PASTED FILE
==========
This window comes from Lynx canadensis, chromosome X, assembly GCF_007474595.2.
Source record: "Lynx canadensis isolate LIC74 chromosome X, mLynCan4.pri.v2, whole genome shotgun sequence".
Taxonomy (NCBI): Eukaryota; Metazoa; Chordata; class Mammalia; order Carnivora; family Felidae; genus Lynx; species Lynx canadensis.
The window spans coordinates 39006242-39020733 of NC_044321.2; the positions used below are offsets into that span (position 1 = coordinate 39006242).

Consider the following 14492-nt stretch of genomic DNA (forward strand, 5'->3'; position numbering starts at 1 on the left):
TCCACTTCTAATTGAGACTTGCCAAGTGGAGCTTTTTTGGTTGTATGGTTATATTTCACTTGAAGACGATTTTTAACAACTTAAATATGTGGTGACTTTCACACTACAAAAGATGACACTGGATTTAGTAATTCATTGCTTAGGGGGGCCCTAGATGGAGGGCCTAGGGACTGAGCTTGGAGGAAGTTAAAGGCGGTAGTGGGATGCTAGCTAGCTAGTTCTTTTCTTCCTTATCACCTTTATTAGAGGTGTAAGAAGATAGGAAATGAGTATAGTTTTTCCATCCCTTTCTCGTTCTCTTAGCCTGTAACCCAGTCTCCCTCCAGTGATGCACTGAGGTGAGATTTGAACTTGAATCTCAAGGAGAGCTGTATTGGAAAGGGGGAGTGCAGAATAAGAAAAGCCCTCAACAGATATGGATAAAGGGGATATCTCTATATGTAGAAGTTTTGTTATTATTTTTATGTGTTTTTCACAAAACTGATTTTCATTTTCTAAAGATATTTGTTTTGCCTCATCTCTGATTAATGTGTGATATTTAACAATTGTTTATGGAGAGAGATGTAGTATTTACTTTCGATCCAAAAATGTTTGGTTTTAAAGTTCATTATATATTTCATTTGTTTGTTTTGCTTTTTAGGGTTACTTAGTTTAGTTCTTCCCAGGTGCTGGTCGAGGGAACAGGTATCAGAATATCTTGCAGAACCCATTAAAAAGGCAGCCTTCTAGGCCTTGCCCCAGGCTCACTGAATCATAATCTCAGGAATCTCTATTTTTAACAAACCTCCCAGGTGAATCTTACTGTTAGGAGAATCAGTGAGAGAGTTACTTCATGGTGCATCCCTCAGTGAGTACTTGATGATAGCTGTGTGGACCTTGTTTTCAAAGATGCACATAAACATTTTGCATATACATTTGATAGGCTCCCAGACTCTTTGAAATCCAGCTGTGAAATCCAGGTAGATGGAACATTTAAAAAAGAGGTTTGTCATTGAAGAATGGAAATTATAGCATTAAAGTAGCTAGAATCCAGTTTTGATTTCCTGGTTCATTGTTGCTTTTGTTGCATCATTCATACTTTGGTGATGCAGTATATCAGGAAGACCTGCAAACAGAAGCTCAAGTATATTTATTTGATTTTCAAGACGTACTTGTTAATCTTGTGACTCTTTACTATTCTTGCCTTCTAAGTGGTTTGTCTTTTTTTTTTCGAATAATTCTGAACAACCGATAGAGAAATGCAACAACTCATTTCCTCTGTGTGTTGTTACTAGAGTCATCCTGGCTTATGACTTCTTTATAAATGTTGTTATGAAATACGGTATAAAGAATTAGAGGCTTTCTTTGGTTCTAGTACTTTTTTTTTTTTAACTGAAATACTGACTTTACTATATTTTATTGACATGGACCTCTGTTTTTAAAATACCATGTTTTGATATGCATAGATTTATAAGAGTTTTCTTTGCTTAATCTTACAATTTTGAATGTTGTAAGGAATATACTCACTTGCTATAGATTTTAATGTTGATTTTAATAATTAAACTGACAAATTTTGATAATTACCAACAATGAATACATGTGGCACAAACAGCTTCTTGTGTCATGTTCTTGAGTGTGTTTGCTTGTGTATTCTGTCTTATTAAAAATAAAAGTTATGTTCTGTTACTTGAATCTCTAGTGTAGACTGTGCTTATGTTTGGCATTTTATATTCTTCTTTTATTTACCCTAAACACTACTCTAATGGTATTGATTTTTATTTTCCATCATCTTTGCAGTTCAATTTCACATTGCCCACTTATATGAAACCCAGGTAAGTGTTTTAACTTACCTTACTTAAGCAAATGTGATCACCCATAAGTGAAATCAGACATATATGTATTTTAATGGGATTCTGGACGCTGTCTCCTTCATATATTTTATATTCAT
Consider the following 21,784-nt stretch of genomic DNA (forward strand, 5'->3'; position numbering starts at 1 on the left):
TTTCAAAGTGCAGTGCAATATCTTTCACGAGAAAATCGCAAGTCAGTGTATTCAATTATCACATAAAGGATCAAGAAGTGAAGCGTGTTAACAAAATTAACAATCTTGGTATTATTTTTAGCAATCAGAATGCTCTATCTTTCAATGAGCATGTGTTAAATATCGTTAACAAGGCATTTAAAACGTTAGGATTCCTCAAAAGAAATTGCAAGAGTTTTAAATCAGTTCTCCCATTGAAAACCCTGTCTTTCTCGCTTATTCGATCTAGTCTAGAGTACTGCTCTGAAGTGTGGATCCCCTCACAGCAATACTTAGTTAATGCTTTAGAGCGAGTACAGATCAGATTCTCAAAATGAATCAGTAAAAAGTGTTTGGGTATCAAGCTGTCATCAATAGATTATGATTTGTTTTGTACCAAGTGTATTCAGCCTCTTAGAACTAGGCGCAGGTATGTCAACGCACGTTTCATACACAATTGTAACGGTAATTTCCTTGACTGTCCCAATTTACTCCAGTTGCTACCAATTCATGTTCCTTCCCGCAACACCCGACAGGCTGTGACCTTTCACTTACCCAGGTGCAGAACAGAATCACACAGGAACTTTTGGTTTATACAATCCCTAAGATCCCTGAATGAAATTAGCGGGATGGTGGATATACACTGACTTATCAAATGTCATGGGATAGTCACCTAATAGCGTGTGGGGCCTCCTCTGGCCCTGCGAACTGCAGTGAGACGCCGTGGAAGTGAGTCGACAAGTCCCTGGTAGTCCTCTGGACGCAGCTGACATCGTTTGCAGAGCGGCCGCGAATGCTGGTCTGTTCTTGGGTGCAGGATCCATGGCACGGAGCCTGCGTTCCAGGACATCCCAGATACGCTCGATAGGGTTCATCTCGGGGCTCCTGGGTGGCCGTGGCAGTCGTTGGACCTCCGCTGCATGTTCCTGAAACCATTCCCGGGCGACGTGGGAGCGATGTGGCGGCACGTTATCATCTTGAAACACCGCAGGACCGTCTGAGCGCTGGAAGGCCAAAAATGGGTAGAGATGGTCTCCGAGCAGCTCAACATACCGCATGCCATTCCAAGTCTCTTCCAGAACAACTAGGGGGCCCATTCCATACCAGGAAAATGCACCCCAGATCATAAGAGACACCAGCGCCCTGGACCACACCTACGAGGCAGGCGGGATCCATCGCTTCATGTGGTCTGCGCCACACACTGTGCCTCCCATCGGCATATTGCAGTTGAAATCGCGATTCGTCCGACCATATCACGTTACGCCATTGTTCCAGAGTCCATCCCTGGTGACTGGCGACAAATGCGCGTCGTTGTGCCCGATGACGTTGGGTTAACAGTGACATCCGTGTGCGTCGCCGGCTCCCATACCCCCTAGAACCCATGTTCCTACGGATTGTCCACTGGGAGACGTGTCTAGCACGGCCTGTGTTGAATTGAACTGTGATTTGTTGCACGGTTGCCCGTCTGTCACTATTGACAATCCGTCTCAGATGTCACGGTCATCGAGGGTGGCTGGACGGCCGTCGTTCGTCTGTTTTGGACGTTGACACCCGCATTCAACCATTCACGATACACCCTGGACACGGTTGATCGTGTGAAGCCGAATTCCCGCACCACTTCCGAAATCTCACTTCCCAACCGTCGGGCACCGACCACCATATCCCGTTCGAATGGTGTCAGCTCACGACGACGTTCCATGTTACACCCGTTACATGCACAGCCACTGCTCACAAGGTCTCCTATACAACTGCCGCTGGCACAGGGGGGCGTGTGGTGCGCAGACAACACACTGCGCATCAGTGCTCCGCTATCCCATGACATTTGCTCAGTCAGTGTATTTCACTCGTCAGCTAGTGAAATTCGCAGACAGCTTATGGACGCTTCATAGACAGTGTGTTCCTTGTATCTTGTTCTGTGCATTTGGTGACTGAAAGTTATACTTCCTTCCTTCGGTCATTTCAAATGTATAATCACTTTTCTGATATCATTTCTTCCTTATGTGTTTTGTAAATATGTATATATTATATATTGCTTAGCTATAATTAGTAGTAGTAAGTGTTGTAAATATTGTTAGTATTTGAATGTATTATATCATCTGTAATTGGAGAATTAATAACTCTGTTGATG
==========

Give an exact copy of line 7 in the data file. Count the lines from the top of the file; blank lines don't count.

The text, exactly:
Consider the following 21,784-nt stretch of genomic DNA (forward strand, 5'->3'; position numbering starts at 1 on the left):